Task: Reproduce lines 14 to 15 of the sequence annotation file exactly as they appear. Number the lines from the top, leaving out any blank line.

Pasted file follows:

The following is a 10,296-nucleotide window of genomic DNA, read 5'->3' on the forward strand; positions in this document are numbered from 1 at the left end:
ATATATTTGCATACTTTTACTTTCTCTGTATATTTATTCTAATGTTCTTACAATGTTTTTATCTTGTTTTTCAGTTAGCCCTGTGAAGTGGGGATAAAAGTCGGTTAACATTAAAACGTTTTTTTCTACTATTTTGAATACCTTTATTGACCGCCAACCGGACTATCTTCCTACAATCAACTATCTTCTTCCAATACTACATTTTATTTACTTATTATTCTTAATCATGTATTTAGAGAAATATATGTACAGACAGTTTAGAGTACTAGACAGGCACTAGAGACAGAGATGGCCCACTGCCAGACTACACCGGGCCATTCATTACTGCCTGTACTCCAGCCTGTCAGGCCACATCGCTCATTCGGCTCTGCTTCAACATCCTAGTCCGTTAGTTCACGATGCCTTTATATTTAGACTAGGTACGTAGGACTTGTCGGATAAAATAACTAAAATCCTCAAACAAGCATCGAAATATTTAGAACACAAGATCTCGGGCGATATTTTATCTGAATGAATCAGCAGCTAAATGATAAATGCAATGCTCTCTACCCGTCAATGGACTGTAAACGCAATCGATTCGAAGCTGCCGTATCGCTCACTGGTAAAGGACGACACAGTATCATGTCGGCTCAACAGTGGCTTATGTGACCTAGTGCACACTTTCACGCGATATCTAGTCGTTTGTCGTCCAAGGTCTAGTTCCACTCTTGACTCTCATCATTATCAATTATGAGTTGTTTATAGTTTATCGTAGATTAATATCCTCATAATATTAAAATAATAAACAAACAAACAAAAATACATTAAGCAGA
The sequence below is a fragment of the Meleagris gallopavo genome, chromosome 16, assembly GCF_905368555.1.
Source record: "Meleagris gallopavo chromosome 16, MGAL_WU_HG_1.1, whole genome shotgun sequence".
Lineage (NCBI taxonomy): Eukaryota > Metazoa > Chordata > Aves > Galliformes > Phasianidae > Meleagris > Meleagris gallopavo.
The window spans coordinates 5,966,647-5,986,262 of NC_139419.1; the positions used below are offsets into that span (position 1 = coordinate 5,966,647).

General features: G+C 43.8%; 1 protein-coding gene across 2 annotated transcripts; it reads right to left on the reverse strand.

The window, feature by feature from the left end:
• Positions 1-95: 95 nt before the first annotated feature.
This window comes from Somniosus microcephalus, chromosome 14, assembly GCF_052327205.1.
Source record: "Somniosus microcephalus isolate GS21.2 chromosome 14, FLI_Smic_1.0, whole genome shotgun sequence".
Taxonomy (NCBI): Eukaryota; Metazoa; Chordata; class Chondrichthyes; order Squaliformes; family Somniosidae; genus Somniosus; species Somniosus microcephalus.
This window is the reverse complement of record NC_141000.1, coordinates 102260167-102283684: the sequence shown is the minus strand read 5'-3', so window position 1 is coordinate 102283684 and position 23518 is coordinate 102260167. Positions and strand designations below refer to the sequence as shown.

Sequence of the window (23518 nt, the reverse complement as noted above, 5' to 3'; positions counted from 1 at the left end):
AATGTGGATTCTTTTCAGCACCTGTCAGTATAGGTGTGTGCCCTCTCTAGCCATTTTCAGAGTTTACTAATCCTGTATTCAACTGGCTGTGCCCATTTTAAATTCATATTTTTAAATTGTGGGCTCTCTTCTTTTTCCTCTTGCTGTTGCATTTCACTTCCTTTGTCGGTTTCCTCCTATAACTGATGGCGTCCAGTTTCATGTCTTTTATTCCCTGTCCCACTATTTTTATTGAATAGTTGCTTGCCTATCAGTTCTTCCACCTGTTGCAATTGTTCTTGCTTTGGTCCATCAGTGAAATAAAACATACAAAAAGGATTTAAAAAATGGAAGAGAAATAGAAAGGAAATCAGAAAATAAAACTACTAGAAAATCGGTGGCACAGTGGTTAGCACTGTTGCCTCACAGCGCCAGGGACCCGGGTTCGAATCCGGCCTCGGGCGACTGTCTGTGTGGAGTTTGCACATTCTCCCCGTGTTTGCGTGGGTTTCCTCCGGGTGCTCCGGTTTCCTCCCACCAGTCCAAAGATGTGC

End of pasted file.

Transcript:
Sequence of the window (23518 nt, the reverse complement as noted above, 5' to 3'; positions counted from 1 at the left end):
AATGTGGATTCTTTTCAGCACCTGTCAGTATAGGTGTGTGCCCTCTCTAGCCATTTTCAGAGTTTACTAATCCTGTATTCAACTGGCTGTGCCCATTTTAAATTCATATTTTTAAATTGTGGGCTCTCTTCTTTTTCCTCTTGCTGTTGCATTTCACTTCCTTTGTCGGTTTCCTCCTATAACTGATGGCGTCCAGTTTCATGTCTTTTATTCCCTGTCCCACTATTTTTATTGAATAGTTGCTTGCCTATCAGTTCTTCCACCTGTTGCAATTGTTCTTGCTTTGGTCCATCAGTGAAATAAAACATACAAAAAGGATTTAAAAAATGGAAGAGAAATAGAAAGGAAATCAGAAAATAAAACTACTAGAAAATCGGTGGCACAGTGGTTAGCACTGTTGCCTCACAGCGCCAGGGACCCGGGTTCGAATCCGGCCTCGGGCGACTGTCTGTGTGGAGTTTGCACATTCTCCCCGTGTTTGCGTGGGTTTCCTCCGGGTGCTCCGGTTTCCTCCCACCAGTCCAAAGATGTGC